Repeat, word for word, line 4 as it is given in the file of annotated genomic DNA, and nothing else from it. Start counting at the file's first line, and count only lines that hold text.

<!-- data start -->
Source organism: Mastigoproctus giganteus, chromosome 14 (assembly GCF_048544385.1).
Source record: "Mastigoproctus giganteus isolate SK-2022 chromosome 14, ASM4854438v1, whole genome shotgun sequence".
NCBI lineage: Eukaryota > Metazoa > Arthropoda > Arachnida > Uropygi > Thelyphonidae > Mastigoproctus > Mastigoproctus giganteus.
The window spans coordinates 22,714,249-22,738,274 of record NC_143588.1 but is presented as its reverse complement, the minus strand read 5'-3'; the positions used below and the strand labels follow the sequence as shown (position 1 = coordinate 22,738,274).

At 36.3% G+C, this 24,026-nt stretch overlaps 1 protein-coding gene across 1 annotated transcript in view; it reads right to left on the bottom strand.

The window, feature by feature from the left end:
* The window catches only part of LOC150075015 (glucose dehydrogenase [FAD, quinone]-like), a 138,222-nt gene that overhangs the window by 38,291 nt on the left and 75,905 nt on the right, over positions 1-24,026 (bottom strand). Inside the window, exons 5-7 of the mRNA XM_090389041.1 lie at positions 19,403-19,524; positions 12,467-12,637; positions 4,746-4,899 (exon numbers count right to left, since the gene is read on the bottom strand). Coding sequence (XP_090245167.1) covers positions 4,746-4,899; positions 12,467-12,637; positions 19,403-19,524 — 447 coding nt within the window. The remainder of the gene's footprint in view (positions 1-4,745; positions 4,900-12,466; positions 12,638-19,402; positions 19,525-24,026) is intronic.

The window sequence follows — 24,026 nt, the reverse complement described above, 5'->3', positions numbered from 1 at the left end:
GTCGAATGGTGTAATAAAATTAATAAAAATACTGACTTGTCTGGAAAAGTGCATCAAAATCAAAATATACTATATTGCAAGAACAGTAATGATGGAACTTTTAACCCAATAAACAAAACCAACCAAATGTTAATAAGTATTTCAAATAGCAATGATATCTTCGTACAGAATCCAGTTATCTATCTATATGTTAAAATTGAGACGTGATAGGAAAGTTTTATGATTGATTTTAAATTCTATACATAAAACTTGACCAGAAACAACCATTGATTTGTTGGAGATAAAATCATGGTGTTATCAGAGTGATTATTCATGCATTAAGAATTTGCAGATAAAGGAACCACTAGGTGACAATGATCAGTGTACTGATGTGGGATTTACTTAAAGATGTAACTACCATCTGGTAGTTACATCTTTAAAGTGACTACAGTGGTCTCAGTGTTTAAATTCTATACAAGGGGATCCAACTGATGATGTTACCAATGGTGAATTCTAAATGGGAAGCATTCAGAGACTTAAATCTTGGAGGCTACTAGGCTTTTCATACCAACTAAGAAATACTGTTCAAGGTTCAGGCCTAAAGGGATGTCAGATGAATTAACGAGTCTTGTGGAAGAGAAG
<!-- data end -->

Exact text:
The window spans coordinates 22,714,249-22,738,274 of record NC_143588.1 but is presented as its reverse complement, the minus strand read 5'-3'; the positions used below and the strand labels follow the sequence as shown (position 1 = coordinate 22,738,274).